Today, most states and some cities in the United States set their own minimum wages. Washington D.C., for example, currently has the highest minimum wage at $9.50 an hour. However, the municipality of Seattle decided last June to increase its own minimum wage to $15/hour. As of Aug. 1, 2014, 23 states and the Distric of Columbia had minimum wages above the federal minimum wage, while 18 others had theirs equal to it.
Notice that the federal minimum wage, contrary to most local ones, is not indexed on inflation. It only rises when Congress acts. Last time it did so was in 2009 when it hiked the federal minimum wage to $7.25 an hour, its present level. The problem is that the purchasing power of the federal minimum wage earners declines between readjustments. Since 2009, prices have increased by 12.5%, which means that in real terms the federal minimum wage has decreased by the same percentage over the past five years.
Given this loss in purchasing power, president Obama supports increasing the federal minimum wage to $10.10 per hour from its current $7.25 – a 44.8% raise. He claims that 76% of the American people support such a move. However, Congress is not willing to follow suit.
Opponents to minimum wage increases, and even to the existence of minimum wages per se, argue that they cause unemployment, especially among young and untrained workers. The reason is that an employee who doesn’t produce at least his wage’s value will not be hired (or will be fired). Hundred of empirical studies seem to confirm this assertion. But not all economists agree, claiming that new research methods lead to opposite conclusions.
How is such total disagreement possible? The reason is simple. The two sides use different research techniques. My own opinion is that by just comparing unemployment in two states, one where local minimum wage has been increased, the other one where it has remained stable – the way proponents of higher minimum wages do – means that a lot of important information gets forgotten. For example, even where minimum wages appear to remain stable, this is not always really the case. Furthermore, it’s also possible that the effect of minimum wages on employment may be spread over a longer period than the one tested, and therefore is not readily observable. For all these reasons (and a few others) minimum wages do cause unemployment.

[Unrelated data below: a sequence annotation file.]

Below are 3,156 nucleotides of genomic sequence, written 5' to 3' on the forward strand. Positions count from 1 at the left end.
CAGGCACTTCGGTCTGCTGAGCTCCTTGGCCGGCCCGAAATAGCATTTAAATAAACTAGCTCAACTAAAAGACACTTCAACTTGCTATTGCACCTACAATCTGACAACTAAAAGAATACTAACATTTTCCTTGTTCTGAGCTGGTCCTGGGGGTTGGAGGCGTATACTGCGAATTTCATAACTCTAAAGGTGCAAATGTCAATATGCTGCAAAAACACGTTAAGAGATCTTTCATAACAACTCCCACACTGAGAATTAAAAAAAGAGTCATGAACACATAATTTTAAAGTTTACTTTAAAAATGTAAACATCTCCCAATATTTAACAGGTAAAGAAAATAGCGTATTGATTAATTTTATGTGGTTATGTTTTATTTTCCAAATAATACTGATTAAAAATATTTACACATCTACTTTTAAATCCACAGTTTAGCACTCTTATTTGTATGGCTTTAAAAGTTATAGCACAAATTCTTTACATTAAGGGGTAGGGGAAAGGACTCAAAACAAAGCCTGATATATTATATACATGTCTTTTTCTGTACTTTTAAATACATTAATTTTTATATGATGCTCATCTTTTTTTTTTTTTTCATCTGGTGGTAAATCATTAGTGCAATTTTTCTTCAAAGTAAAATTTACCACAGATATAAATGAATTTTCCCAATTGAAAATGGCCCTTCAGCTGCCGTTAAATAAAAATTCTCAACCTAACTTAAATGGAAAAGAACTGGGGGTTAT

Union activists in the fast food industry are insensitive to such arguments. They are staging impressive PR campaigns and strikes to have the minimum wages raised to $15, far above what the president wishes. Is such a demand realistic? Fast food restaurants have a low 3% margin before taxes while wages and payroll-taxes amount to 26% of sales. It is obvious that satisfying the unions would only be possible if hamburger prices are raised significantly (at least 66% according to a Heritage Foundation estimate).
Given that most fast food restaurant customers are low income earners, they are very sensitive to food prices. It has been estimated that a 10% increase in food prices would cause sales to drop by 9%. This means that in order to avoid losing money fast food restaurants would have to increase prices by much more than the initial increment in labor costs. The result would be that many restaurants would have to close for lack of enough customers while many of the surviving ones would replace human labor by labor-saving technologies. At the end, many jobs will be lost while the poorest part of the population would see their purchasing power negatively affected.
If the union demands are positively answered a country-wide experiment will show if indeed minimum wages causes unemployment or not.
Florin AFTALION, Le salaire minimum, 2014.